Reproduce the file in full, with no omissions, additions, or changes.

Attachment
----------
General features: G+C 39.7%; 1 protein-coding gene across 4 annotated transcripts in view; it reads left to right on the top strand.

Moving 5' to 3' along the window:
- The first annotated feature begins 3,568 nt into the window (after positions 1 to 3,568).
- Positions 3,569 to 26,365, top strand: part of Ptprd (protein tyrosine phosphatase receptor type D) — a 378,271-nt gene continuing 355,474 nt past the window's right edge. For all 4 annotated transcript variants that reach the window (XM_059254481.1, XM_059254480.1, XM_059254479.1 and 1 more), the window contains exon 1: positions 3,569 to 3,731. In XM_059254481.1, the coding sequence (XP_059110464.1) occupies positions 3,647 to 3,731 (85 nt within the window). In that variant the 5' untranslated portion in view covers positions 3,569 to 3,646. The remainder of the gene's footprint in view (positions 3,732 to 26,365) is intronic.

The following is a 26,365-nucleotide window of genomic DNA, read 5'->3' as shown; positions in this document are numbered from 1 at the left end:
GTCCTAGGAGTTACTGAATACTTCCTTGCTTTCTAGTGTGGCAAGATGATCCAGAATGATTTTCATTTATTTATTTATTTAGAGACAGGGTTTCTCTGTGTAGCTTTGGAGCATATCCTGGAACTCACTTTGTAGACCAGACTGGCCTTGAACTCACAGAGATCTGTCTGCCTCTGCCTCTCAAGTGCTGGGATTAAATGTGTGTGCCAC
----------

General features: G+C 39.7%; 1 protein-coding gene across 4 annotated transcripts in view; it reads left to right on the top strand.

Moving 5' to 3' along the window:
- The first annotated feature begins 3,568 nt into the window (after positions 1 to 3,568).
- Positions 3,569 to 26,365, top strand: part of Ptprd (protein tyrosine phosphatase receptor type D) — a 378,271-nt gene continuing 355,474 nt past the window's right edge. For all 4 annotated transcript variants that reach the window (XM_059254481.1, XM_059254480.1, XM_059254479.1 and 1 more), the window contains exon 1: positions 3,569 to 3,731. In XM_059254481.1, the coding sequence (XP_059110464.1) occupies positions 3,647 to 3,731 (85 nt within the window). In that variant the 5' untranslated portion in view covers positions 3,569 to 3,646. The remainder of the gene's footprint in view (positions 3,732 to 26,365) is intronic.

The following is a 26,365-nucleotide window of genomic DNA, read 5'->3' as shown; positions in this document are numbered from 1 at the left end:
GTCCTAGGAGTTACTGAATACTTCCTTGCTTTCTAGTGTGGCAAGATGATCCAGAATGATTTTCATTTATTTATTTATTTAGAGACAGGGTTTCTCTGTGTAGCTTTGGAGCATATCCTGGAACTCACTTTGTAGACCAGACTGGCCTTGAACTCACAGAGATCTGTCTGCCTCTGCCTCTCAAGTGCTGGGATTAAATGTGTGTGCCAC